A collection of stuff, things, nonsense, rants, raves, pretties, sillies, and gee-gaws from Rev. Hugo Nebula, Ordained Minister of the Church of the SubGenius. (And boobs. Sometimes there are boobs. Just like in real life.) Thank you for reading.




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Posts tagged "book"



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retro-pulp and spaghetti-western style posters by Timothy Anderson


(via fuckyeahpkd)

"Dracula was Bram Stoker’s fifth and by far his most famous novel. It was first published in the UK in May 1897 by Archibald Constable and Company, Westminster. The book itself is a 390 page hardcover with a yellow cloth cover stamped on the spine and front panel in red. About two months later Dracula was published by Hutchinson & Co., London, as a part of their Hutchinson’s Colonial Library series for circulation in India and the British Colonies. This edition is a 390 page hardcover with a red cloth cover stamped on the spine and front panel in gold. Dracula was first published in the US in 1899 by Doubleday & McClure Co., New York. This edition is a 378 page hardcover with a beige cloth cover stamped on the spine and front panel in black, tan and gold…"


Night of the Living Dead, the film directed by George Romero in the form of a novel, by John Russo, published by Warner Paperback Library, 1974.

(via horrorking)

"The tower, which was not supposed to be there, plunges into the earth in a place just before the black pine forest begins to give way to swamp and then the reeds and wind-gnarled trees of the marsh flats. Beyond the marsh flats and the natural canals lies the ocean and, a little farther down the coast, a derelict lighthouse. All of this part of the country had been abandoned for decades, for reasons that are not easy to relate. Our expedition was the first to enter Area X for more than two years, and much of our predecessors’ equipment had rusted, their tents and sheds little more than husks. Looking out over that untroubled landscape, I do not believe any of us could yet see the threat.."

"A Book About Sex from 1969. Found in my great grandma’s attic…"

(From Imgur - via reddit)

"…Kurt Vonnegut? FUCK AND NO. The man is one of America’s literary icons. To allow fan fiction based on his work is a disgrace to it, because while someone might write a Vampire Diaries story as good as the original Vampire Diaries author, there is no goddamned way anyone is going to write a story starring Kurt Vonnegut’s characters as well as Vonnegut did…”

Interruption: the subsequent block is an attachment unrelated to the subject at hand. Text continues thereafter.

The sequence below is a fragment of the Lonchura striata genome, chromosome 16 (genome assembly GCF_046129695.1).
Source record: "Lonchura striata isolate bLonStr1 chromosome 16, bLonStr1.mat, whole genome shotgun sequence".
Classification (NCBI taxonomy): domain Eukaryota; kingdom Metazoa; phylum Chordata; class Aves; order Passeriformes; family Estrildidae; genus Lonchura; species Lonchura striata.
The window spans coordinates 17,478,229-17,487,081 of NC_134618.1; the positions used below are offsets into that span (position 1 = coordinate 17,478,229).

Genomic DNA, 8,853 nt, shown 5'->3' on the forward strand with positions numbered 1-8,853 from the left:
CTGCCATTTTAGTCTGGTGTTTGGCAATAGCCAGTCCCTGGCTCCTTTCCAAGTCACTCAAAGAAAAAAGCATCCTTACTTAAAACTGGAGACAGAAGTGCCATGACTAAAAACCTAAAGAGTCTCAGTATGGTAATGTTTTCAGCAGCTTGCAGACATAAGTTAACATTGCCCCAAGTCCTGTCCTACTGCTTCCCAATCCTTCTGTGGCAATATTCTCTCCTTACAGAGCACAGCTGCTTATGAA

15 second promo for NOS4A2.

"Hollywood has always played fast and loose with books – risking the author’s wrath by changing plot and characters wholesale. Joe Dunthorne looks back on some memorable film cheats…"


What we’re reading, Lumio

This week, writer MCA Hogarth reported that her novel Spots the Space Marine had been removed from sale by Amazon after representations by Games Workshop, which publishes tabletop games and novels under the popular Warhammer 40,000 banner and which heavily feature “space marines”.

"…Games Workshop stated that they believe that their recent entrée into the ebook market gives them the common law trademark for the term ‘space marine’ in all formats. If they choose to proceed on that belief, science fiction will lose a term that’s been a part of its canon since its inception. Space marines were around long before Games Workshop."

Available free today! An excellent read.

"It took 100 years to bring Edgar Rice Burroughs’ John Carter of Mars to the big screen. It took Disney Studios just ten days to declare the film a flop and lock it away in the Disney vaults. How did this project, despite its quarter-billion dollar budget, the brilliance of director Andrew Stanton, and the creative talents of legendary Pixar Studios, become a calamity of historic proportions?

"Michael Sellers, a filmmaker and Hollywood insider himself, saw the disaster approaching and fought to save the project – but without success. In John Carter and the Gods of Hollywood, Sellers details every blunder and betrayal that led to the doom of the motion picture – and that left countless Hollywood careers in the wreckage.

"JOHN CARTER AND THE GODS OF HOLLYWOOD examines every aspect of Andrew Stanton’s adaptation and Disney’s marketing campaign and seeks to answer the question: What went wrong? it includes a history of Hollywood’s 100 year effort to bring the film to the screen, and examines the global fan movement spawned by the film."